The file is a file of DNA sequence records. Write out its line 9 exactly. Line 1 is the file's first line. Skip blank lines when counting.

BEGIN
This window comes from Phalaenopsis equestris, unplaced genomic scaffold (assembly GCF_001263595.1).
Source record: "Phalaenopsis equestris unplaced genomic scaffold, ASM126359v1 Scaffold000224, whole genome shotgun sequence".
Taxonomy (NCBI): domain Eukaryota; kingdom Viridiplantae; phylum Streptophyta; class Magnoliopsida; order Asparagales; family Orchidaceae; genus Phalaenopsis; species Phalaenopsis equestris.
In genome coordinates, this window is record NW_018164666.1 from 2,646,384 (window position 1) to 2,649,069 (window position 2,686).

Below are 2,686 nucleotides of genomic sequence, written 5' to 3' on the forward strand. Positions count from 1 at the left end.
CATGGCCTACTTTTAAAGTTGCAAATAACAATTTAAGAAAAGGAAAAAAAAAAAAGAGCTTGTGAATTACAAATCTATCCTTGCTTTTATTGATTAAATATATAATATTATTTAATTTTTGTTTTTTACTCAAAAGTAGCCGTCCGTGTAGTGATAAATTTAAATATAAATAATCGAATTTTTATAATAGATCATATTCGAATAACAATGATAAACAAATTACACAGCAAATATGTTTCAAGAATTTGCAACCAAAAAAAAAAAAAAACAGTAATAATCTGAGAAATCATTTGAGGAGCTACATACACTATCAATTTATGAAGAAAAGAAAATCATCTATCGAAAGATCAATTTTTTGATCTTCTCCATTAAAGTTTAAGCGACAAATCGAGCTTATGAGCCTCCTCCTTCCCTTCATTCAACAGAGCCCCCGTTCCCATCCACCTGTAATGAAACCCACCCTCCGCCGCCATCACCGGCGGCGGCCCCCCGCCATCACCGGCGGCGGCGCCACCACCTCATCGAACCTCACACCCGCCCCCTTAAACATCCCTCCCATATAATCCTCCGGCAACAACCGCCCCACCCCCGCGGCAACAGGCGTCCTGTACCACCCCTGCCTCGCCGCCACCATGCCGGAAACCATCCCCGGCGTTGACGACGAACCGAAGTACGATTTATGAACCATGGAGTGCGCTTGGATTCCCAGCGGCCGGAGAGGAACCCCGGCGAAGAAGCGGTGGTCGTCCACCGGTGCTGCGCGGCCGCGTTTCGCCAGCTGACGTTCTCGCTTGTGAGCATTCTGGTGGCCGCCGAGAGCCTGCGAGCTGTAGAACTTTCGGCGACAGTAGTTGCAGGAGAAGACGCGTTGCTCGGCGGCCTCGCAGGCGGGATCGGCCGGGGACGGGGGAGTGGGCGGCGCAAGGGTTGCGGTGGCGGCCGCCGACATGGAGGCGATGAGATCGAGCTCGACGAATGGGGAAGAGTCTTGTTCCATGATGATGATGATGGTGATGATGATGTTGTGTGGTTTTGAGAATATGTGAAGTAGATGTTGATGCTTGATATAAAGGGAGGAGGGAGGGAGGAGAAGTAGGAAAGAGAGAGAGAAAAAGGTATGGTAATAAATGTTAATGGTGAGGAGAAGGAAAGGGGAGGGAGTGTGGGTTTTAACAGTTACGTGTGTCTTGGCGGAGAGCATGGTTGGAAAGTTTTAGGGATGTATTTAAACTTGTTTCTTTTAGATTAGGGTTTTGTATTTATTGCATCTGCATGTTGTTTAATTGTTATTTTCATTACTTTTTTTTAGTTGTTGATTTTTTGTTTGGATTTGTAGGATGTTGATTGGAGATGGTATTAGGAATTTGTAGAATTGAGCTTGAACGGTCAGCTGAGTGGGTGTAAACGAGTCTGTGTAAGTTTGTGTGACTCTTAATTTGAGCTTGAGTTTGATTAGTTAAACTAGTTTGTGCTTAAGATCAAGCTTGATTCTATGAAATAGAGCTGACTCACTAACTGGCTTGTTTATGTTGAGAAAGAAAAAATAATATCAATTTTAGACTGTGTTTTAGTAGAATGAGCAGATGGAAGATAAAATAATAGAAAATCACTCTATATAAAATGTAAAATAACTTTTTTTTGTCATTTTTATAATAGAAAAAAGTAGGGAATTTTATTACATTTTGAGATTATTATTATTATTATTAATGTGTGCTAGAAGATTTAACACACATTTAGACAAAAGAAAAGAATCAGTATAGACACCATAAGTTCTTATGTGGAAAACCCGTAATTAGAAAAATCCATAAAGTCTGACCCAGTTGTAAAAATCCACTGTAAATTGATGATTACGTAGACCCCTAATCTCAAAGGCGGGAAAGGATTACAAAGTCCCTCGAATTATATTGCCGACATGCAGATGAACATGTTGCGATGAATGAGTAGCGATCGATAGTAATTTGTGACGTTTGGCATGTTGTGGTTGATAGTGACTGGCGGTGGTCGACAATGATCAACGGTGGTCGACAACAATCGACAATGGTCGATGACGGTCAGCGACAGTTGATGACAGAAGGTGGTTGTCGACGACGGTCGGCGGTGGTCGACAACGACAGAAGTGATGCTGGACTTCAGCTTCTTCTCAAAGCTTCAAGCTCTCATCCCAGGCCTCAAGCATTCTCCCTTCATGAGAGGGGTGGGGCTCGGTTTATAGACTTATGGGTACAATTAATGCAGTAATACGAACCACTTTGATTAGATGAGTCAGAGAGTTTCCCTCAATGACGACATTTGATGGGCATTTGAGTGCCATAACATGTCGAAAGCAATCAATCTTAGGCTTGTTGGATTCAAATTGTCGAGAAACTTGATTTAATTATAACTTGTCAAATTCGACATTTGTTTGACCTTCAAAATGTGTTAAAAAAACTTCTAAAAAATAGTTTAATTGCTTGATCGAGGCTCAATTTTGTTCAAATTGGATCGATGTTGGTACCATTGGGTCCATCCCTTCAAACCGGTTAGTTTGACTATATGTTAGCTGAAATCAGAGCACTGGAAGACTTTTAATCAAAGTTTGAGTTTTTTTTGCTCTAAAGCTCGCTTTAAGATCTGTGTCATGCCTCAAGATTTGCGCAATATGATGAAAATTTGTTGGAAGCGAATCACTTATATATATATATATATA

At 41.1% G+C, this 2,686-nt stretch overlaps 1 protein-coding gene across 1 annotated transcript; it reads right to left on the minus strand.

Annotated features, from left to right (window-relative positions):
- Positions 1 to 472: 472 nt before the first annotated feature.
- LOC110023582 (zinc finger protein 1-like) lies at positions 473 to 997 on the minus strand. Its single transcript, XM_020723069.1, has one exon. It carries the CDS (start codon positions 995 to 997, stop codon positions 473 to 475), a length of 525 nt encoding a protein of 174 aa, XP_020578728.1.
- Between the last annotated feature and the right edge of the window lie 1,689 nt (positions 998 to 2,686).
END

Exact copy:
- Positions 1 to 472: 472 nt before the first annotated feature.